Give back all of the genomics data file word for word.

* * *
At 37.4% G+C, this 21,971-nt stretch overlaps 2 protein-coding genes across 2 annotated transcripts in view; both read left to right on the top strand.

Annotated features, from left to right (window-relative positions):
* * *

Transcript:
At 37.4% G+C, this 21,971-nt stretch overlaps 2 protein-coding genes across 2 annotated transcripts in view; both read left to right on the top strand.

Annotated features, from left to right (window-relative positions):